I say, probably like entertainment. You know, now we see the use of AI and machine learning in entertainment industry. Whenever I go to my YouTube, there's so many recommendations but also thinking about it you know, now you can actually build characters with AI. What if we can create films with our own customized characters and actors, actresses and create our own films and within the entertainment industry just using AI? It is totally possible. And of course, adding virtual reality to that, yesterday there was an announcement from Facebook that now they're using VR for remote learning and I look at it, I'm like, "Oh my God, this is totally the future."

And then of course, some other areas for example like medicine, I've been hearing a lot of advancements using AI in medicine. There are so many companies that use AI to detect some diseases, cancer, heart disease, especially much, much earlier ahead of time. They are building some treatments, earlier treatments just because AI can recognize a lot of things ahead of time. I'd say transportation, we got autonomous driving and I'd probably think next time 10 years later or five years later, we request a car from Uber, it's just not gonna have a driver. (chuckles)

So it's just really amazing and exciting to think about the future. And even our daily tasks you know, reminders, shopping and everything could easily be done by AI. And I just can't wait to see what types of ideas and innovations people are gonna have.

- Absolutely. So I thought maybe like one way to kind of illustrate what the future of AI might be. Let me tell you some of the things that middle school kids are building now. You know, I've had middle school kids detect breast cancer, Alzheimer's, glioblastoma, various kinds of diabetic retinopathy diseases. They've simulated self-driving cars. They've looked at climate change.

They've recognized pictures of currency to help the blind. They've created a chat bots. All of these things are now within the reach of the average middle schooler. So you can imagine what is within the reach of an adult, right? If that is what is in reach of a middle school. So I think that probably the top level things that I would say in terms of where AI seems to be going as well as what it means is, I think we're increasingly heading into a future of one personalization. You know, personalization as in everything that we interact with from the drugs that we receive to the prices we get quoted for stuff is pretty much now just for us.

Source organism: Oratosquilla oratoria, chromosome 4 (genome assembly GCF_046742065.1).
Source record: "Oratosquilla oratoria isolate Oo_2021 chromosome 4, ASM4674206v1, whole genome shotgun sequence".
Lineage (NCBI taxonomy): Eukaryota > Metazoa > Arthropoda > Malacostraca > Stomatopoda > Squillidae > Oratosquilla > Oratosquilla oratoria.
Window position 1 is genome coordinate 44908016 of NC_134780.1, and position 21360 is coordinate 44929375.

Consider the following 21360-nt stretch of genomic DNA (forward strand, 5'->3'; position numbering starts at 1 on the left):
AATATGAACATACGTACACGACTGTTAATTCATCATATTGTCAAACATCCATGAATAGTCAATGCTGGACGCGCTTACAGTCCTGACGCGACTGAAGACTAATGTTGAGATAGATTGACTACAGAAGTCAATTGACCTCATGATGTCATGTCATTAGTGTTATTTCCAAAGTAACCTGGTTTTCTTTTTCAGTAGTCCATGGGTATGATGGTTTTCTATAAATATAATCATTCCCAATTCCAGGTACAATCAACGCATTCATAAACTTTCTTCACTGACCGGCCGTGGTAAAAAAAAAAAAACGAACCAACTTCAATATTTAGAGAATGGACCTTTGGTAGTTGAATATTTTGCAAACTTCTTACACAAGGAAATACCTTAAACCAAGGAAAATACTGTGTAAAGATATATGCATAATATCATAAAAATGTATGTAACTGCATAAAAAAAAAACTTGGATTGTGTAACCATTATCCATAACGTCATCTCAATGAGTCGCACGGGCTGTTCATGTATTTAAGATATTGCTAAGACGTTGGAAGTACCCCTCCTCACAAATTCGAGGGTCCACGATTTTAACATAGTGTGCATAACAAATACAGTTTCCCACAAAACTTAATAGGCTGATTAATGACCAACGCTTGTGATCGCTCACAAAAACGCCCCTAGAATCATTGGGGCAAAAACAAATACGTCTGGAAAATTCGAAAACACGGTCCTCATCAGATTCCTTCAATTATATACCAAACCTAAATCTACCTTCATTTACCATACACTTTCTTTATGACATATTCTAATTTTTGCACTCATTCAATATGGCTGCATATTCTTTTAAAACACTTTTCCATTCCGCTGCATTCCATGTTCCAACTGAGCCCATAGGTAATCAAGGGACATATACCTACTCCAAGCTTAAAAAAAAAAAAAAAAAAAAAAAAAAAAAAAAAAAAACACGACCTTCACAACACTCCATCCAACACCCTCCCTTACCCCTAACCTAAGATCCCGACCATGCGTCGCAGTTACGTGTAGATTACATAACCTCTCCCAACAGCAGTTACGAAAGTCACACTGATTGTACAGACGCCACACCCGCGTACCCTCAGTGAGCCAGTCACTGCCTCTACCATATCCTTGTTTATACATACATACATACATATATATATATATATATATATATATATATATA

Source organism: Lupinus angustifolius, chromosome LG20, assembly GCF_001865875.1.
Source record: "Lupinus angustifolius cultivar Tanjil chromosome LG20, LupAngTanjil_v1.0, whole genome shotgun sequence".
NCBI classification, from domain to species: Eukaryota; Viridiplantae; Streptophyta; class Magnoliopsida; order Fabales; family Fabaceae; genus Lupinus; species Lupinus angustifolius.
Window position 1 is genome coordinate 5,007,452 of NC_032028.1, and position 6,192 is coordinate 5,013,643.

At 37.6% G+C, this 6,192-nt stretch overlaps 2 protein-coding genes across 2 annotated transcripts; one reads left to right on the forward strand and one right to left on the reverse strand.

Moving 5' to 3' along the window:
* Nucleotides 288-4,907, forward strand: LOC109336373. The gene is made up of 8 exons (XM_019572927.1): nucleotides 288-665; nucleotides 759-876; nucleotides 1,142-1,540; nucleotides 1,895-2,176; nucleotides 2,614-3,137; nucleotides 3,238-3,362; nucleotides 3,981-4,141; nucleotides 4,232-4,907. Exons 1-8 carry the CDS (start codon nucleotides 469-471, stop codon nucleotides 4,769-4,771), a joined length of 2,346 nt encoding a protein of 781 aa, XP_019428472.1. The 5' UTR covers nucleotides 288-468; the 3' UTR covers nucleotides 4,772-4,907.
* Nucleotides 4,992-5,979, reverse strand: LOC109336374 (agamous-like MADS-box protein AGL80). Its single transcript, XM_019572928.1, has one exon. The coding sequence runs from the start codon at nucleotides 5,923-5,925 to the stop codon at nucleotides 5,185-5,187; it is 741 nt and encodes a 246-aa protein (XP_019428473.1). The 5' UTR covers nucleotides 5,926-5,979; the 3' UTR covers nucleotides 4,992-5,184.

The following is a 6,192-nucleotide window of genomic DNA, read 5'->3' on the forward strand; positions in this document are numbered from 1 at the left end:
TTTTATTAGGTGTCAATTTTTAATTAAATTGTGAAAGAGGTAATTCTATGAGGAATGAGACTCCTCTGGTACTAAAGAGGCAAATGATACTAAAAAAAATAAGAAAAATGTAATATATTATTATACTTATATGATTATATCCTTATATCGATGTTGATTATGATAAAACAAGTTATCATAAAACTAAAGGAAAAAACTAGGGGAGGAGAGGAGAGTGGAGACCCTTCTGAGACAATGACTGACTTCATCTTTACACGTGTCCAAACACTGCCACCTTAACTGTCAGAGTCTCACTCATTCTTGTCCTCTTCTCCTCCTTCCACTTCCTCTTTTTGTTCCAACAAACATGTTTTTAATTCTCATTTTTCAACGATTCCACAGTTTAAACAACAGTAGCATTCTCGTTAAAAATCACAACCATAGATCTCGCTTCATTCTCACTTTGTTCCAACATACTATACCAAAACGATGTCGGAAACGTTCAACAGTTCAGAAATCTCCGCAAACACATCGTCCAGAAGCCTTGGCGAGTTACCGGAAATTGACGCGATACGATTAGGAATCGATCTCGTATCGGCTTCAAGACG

There's no standard price anymore. Like when you go to call an Uber, that price is increasingly for you. And the more they know about you, the more that price is about you. Right now it might just be time of day and where you happen to be standing but later they will figure out more about you and then that price will be for you and the guy standing next to you is gonna get a different price because they know something about you and what you're willing to pay. Now, depending on how you look at it as both good and bad, you know, for people like me who don't like to negotiate, I don't like this at all.

I don't like the idea that I don't get a standard price but if you're the kind of person who negotiates, it might be good that you got a different price and particularly if you've got a better one. So that personalization and this is creating massively value in things like healthcare. You know, personalized medicine, particularly when it comes to things like cancer and so forth you know, half the battle of cancer is whether you respond to the medication. And if you don't respond to the medication, there pretty much isn't anything that can be done. So if anything can find the medication of all the options that you're likely to respond to, that has a material impact on your life.

So this personalization trend is going from things like shopping to medicine, to just about every aspect of anything. There's personalized learning plans being created by tech companies to help you assist K-12 students with their learning. Everything is just becoming custom because the algorithms can now handle it.

So that's sort of one important area. I think the other area which is sort of related but is interesting is also kind of tracking. So in different countries tracking is becoming a very interesting and challenging problem.

So like one of the things that we teach our older kids is we ask them to find out how many places in the United States have banned facial recognition used by law enforcement, stuff like that. And those things are being used in many countries outside of the U.S. in ways that we might not consider to be acceptable. And so, all of these sort of the swirl of information, personalization in some ways the positive use of it, tracking is kinda like the negative use of it, if you will.

So that's one thing. The second I think major trend is sort of the up-leveling of the human decision. So I don't know if you guys know this but AI can now write code and has been able to write code for quite some time. And so, now what does this mean for the engineer? Doesn't mean you replace the engineer, it just means that the engineer doesn't have to worry about the nitty-gritty of the code. They should now spend a little more time thinking about what their user wants from their app.